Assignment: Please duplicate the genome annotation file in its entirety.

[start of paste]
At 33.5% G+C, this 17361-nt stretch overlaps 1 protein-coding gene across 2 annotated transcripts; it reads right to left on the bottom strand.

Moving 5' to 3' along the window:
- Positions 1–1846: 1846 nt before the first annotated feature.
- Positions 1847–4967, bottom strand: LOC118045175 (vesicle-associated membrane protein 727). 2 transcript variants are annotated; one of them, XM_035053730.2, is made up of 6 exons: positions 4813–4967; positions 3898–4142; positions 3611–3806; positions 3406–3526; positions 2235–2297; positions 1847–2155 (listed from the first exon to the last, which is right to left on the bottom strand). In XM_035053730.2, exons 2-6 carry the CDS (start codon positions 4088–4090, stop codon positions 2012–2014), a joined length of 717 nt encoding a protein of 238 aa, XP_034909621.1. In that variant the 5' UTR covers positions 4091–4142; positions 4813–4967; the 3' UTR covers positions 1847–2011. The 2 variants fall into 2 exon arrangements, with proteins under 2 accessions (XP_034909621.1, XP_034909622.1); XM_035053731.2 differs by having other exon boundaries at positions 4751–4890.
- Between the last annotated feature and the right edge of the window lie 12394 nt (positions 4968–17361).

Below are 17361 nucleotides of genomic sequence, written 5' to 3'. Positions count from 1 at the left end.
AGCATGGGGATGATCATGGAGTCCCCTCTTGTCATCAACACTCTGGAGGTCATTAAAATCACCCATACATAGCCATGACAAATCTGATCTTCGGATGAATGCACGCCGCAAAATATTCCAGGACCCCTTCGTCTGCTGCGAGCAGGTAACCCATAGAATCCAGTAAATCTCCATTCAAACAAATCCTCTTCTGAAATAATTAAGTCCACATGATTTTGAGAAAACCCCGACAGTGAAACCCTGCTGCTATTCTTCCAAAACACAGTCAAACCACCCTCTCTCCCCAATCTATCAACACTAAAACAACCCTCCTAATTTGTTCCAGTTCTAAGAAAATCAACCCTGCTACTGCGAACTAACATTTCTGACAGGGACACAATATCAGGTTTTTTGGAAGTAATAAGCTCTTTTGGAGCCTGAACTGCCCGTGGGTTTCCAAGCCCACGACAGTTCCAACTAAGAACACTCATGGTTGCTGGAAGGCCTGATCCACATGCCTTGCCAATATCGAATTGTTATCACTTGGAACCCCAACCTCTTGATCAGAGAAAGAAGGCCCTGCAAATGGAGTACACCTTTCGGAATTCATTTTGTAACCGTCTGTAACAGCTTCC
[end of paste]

At 33.5% G+C, this 17361-nt stretch overlaps 1 protein-coding gene across 2 annotated transcripts; it reads right to left on the bottom strand.

Moving 5' to 3' along the window:
- Positions 1–1846: 1846 nt before the first annotated feature.
- Positions 1847–4967, bottom strand: LOC118045175 (vesicle-associated membrane protein 727). 2 transcript variants are annotated; one of them, XM_035053730.2, is made up of 6 exons: positions 4813–4967; positions 3898–4142; positions 3611–3806; positions 3406–3526; positions 2235–2297; positions 1847–2155 (listed from the first exon to the last, which is right to left on the bottom strand). In XM_035053730.2, exons 2-6 carry the CDS (start codon positions 4088–4090, stop codon positions 2012–2014), a joined length of 717 nt encoding a protein of 238 aa, XP_034909621.1. In that variant the 5' UTR covers positions 4091–4142; positions 4813–4967; the 3' UTR covers positions 1847–2011. The 2 variants fall into 2 exon arrangements, with proteins under 2 accessions (XP_034909621.1, XP_034909622.1); XM_035053731.2 differs by having other exon boundaries at positions 4751–4890.
- Between the last annotated feature and the right edge of the window lie 12394 nt (positions 4968–17361).

Below are 17361 nucleotides of genomic sequence, written 5' to 3'. Positions count from 1 at the left end.
AGCATGGGGATGATCATGGAGTCCCCTCTTGTCATCAACACTCTGGAGGTCATTAAAATCACCCATACATAGCCATGACAAATCTGATCTTCGGATGAATGCACGCCGCAAAATATTCCAGGACCCCTTCGTCTGCTGCGAGCAGGTAACCCATAGAATCCAGTAAATCTCCATTCAAACAAATCCTCTTCTGAAATAATTAAGTCCACATGATTTTGAGAAAACCCCGACAGTGAAACCCTGCTGCTATTCTTCCAAAACACAGTCAAACCACCCTCTCTCCCCAATCTATCAACACTAAAACAACCCTCCTAATTTGTTCCAGTTCTAAGAAAATCAACCCTGCTACTGCGAACTAACATTTCTGACAGGGACACAATATCAGGTTTTTTGGAAGTAATAAGCTCTTTTGGAGCCTGAACTGCCCGTGGGTTTCCAAGCCCACGACAGTTCCAACTAAGAACACTCATGGTTGCTGGAAGGCCTGATCCACATGCCTTGCCAATATCGAATTGTTATCACTTGGAACCCCAACCTCTTGATCAGAGAAAGAAGGCCCTGCAAATGGAGTACACCTTTCGGAATTCATTTTGTAACCGTCTGTAACAGCTTCC